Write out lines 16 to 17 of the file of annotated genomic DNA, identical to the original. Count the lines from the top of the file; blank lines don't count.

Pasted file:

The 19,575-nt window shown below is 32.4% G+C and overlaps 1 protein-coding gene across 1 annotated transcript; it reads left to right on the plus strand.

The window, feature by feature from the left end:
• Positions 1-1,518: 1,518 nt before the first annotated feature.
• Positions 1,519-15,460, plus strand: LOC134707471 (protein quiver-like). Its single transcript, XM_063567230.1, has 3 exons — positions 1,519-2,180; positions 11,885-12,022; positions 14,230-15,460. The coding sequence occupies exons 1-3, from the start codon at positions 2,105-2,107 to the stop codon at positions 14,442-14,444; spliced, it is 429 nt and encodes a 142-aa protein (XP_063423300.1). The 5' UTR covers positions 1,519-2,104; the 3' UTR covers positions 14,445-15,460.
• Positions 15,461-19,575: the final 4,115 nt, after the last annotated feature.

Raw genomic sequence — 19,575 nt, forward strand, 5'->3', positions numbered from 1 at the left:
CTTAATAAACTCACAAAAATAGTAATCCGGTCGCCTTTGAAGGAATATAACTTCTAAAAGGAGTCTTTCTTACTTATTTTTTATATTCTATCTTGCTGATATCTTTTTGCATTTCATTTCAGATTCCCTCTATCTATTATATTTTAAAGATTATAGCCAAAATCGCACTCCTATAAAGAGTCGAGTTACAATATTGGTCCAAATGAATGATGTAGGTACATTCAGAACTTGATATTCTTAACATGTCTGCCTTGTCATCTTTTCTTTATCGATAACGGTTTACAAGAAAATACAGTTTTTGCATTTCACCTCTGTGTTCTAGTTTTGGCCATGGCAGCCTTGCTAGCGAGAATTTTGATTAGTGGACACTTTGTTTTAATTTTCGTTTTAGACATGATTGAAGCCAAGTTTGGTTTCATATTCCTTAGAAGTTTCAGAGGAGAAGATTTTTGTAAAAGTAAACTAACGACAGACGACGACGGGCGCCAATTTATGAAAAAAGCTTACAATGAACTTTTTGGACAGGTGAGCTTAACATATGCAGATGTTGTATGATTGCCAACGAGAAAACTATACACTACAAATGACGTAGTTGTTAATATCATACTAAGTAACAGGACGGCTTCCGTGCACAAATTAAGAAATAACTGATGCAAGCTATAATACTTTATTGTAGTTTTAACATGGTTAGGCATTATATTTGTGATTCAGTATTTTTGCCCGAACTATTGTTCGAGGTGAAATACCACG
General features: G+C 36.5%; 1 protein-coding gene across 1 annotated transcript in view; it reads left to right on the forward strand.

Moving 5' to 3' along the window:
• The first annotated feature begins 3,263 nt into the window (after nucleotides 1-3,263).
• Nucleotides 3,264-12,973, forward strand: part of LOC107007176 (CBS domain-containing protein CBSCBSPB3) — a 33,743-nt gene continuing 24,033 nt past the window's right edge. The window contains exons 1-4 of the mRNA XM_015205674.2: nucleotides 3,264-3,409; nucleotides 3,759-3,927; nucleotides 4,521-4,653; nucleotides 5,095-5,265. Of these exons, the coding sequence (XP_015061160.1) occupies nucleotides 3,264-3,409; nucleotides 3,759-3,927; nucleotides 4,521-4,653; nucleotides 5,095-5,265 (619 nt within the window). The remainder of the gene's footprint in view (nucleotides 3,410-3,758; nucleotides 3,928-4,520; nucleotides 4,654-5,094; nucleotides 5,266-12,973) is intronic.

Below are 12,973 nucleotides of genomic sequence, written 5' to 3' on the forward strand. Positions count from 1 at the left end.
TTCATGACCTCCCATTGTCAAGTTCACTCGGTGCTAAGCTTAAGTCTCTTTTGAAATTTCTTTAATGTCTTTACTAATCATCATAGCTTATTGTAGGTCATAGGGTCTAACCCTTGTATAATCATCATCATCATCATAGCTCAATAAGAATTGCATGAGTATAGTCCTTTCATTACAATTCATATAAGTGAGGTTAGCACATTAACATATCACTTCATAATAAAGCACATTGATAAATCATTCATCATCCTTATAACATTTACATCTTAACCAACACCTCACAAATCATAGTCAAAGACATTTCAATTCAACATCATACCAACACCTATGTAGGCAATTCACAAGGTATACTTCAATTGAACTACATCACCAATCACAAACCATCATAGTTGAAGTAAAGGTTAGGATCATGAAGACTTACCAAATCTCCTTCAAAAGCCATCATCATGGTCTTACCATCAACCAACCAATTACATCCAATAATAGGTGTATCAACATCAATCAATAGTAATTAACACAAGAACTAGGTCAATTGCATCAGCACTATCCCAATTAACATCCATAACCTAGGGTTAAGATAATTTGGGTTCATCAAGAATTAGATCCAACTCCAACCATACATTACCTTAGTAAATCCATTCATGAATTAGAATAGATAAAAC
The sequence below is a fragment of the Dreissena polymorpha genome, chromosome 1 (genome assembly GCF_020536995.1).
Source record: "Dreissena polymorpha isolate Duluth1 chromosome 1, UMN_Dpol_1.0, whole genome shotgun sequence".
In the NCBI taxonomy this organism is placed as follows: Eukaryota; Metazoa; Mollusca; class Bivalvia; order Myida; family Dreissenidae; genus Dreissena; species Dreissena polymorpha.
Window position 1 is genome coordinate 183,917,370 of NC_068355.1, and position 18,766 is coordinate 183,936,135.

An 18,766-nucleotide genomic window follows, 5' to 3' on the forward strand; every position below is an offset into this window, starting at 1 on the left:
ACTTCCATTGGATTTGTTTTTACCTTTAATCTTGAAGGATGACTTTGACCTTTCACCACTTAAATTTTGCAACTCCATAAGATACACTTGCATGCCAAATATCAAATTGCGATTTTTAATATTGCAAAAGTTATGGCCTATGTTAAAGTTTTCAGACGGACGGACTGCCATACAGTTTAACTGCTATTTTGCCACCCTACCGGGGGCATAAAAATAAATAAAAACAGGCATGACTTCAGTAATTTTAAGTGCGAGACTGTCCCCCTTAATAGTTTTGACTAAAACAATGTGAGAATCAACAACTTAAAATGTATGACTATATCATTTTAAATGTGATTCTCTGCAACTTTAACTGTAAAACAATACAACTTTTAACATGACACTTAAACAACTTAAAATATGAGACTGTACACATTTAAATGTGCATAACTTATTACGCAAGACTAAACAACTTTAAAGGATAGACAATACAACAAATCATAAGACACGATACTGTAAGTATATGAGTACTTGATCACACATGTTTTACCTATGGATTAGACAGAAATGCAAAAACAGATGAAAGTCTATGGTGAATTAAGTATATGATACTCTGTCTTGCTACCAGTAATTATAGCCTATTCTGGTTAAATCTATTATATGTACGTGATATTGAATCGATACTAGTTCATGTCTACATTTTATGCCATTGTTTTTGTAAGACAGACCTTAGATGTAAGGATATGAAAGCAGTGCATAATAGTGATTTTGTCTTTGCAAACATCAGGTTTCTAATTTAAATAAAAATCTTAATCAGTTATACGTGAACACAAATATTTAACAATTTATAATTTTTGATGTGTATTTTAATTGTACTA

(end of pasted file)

In the NCBI taxonomy this organism is placed as follows: Eukaryota; Metazoa; Mollusca; class Bivalvia; order Myida; family Dreissenidae; genus Dreissena; species Dreissena polymorpha.
Window position 1 is genome coordinate 183,917,370 of NC_068355.1, and position 18,766 is coordinate 183,936,135.